Also, Arial had no power of her own (what so ever) to change her body for her to be with Eric. Even if her father had no aversion to the relationship to begin with, in this case, they are two different species. How exactly was it any better for Ursula to have a say over Ariel’s body, while hoodwinking her and stealing her voice in the process? Instead of making out that Triton had the power to decide over his daughters body, why not revel in the fact that he saw past his judgements of humans, accepted Eric as a good person and used the magic in his power to bridge this otherwise unbridgeable gap to make his daughter happy?
7. Note the similarities between Princess Jasmine and Emma Woodhouse. Point out that if all the energy that went into finding the “right man” was instead diverted to say, solving global warming or participating in government office – something impossible in Jane Austen’s day but well within your daughter’s reach – then we would all be so much better off. Here you might want to bake cupcakes in honor of International Women’s Day.
Sure, this may be an interesting conversation to have if ones daughter is 14 and reading Emma in school, however, I think the focus is misplaced here. Since the initial focus here is on Princess Jasmine, from Aladdin, this is one of the few places where a genuine women’s rights conversation could be held, again with a more mature child. In this instance, Jasmine is not the one seeking to marry, but instead is being forced into an arranged marriage, a fate many women, especially in the far and middle East as well as India, still face today. Talk about how this is still an issue and how it was something that was even commonplace and frequently practised in our own western societies until very recently. Focus on the apparent reasons behind modern day arranged marriages; unlike the Sultan in this Disney movie, who wants Jasmine married to someone suitable, from his misguided idea that she needs to be taken care of after he eventually dies, women who are still facing this issue today are widely regarded as property and that a good match is vital to family honour. Discuss how women are running away to foreign countries to get away from being a pawn in their family’s politics, and that many of them get hunted down and killed for defying their families and this very practise. Honour killings are happening all over the world, even in the US, in Canada and the United Kingdom.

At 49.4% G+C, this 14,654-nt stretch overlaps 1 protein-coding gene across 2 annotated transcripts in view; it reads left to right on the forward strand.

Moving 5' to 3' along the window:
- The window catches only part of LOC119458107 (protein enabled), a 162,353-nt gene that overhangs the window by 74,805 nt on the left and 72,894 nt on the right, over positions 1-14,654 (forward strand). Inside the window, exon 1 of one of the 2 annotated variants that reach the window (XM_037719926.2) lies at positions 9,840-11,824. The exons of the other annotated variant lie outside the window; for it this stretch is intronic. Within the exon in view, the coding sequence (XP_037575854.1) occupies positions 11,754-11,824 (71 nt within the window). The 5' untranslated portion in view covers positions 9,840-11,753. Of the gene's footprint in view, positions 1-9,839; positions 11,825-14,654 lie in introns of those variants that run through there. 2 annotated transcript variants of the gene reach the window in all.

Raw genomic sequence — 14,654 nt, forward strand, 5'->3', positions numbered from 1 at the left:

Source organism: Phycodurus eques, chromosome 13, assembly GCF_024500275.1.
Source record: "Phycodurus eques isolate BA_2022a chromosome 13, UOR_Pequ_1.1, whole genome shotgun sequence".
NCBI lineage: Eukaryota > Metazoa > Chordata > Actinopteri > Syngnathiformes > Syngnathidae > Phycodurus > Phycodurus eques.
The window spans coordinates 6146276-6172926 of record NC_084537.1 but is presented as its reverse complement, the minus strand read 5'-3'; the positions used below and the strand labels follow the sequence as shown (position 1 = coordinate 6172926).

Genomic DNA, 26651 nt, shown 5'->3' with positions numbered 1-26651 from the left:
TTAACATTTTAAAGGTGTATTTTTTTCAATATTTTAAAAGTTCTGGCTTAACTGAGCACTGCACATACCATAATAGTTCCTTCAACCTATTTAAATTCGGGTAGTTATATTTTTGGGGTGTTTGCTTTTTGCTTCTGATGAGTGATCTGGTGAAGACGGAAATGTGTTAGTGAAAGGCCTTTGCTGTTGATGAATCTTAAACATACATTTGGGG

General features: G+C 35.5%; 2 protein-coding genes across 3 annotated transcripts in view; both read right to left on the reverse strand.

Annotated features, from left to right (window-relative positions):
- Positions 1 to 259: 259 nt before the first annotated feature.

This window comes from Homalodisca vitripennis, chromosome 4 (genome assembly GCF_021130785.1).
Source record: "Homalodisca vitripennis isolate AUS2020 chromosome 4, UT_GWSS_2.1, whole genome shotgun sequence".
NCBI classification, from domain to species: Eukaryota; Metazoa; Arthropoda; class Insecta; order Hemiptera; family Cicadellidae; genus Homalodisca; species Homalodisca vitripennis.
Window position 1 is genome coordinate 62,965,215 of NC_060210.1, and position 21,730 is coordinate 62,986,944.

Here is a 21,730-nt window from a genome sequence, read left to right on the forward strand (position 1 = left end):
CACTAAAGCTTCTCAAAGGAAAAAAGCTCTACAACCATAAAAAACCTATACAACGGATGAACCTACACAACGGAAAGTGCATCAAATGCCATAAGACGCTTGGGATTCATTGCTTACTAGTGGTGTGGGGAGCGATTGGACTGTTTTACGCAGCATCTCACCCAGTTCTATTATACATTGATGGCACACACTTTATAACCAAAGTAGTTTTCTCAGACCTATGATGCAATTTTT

Modern day feminism is so focussed on teaching little girls these frivolous ideas of pink and sparkles being bad, that they completely neglect to realize the real lessons that could be taught. We need to make sure that future generations are aware of the world around them so that they may truly stand up for our fellow women and people, who need our help.
8. Make a list of wishes your daughter might ask to be granted from her fairy godmother. When the list is completed, tap your daughter’s forehead gently and then say excitedly: “I found your fairy godmother! It’s your brain and she’s been right here all along!”
This is literally the only one that makes sense. We should all teach our children that with hard work and dedication they can make all of their own dreams come true… there was a Princess whose Daddy taught her that too right?
Why, yes, of course there was. 🙂 https://www.youtube.com/watch?v=K8Ppij45zM8
Now, part of me really wants to believe that the original article was meant to be satirical, by golly do I hope that that’s how it was meant, but unfortunately there are plenty of people who (like me) can’t tell the difference, (even though I am fairly certain upon closer inspection that it really was meant seriously) and some who might even believe this drivel to be true and meaningful; as such I simply had to air my thoughts about it here.
If anything, I apologize for the length of this rant, and I promise, next time, there will be something more lighthearted. If you made it this far, I wish to say, as usual: Thank you for for reading and take care. xoxo